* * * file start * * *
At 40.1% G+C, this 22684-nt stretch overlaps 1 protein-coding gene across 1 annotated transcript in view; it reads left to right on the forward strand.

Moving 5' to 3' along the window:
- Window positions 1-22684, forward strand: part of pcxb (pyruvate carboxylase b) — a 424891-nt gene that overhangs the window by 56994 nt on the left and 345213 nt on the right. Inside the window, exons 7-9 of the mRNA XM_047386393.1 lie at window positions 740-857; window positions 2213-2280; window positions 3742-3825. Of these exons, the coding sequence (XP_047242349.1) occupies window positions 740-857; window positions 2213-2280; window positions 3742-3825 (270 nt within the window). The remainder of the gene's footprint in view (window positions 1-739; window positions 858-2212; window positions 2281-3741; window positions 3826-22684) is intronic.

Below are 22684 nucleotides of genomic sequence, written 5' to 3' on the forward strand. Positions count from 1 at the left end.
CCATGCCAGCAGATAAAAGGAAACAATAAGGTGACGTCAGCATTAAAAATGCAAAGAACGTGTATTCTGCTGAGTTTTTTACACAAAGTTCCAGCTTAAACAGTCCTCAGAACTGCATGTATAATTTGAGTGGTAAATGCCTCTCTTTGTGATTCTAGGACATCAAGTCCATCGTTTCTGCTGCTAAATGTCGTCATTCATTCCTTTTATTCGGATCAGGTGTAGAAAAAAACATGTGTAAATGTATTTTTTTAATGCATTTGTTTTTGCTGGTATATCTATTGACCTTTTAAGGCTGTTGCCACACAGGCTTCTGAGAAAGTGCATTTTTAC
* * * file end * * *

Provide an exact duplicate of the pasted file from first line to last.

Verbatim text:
At 40.1% G+C, this 22684-nt stretch overlaps 1 protein-coding gene across 1 annotated transcript in view; it reads left to right on the forward strand.

Moving 5' to 3' along the window:
- Window positions 1-22684, forward strand: part of pcxb (pyruvate carboxylase b) — a 424891-nt gene that overhangs the window by 56994 nt on the left and 345213 nt on the right. Inside the window, exons 7-9 of the mRNA XM_047386393.1 lie at window positions 740-857; window positions 2213-2280; window positions 3742-3825. Of these exons, the coding sequence (XP_047242349.1) occupies window positions 740-857; window positions 2213-2280; window positions 3742-3825 (270 nt within the window). The remainder of the gene's footprint in view (window positions 1-739; window positions 858-2212; window positions 2281-3741; window positions 3826-22684) is intronic.

Below are 22684 nucleotides of genomic sequence, written 5' to 3' on the forward strand. Positions count from 1 at the left end.
CCATGCCAGCAGATAAAAGGAAACAATAAGGTGACGTCAGCATTAAAAATGCAAAGAACGTGTATTCTGCTGAGTTTTTTACACAAAGTTCCAGCTTAAACAGTCCTCAGAACTGCATGTATAATTTGAGTGGTAAATGCCTCTCTTTGTGATTCTAGGACATCAAGTCCATCGTTTCTGCTGCTAAATGTCGTCATTCATTCCTTTTATTCGGATCAGGTGTAGAAAAAAACATGTGTAAATGTATTTTTTTAATGCATTTGTTTTTGCTGGTATATCTATTGACCTTTTAAGGCTGTTGCCACACAGGCTTCTGAGAAAGTGCATTTTTAC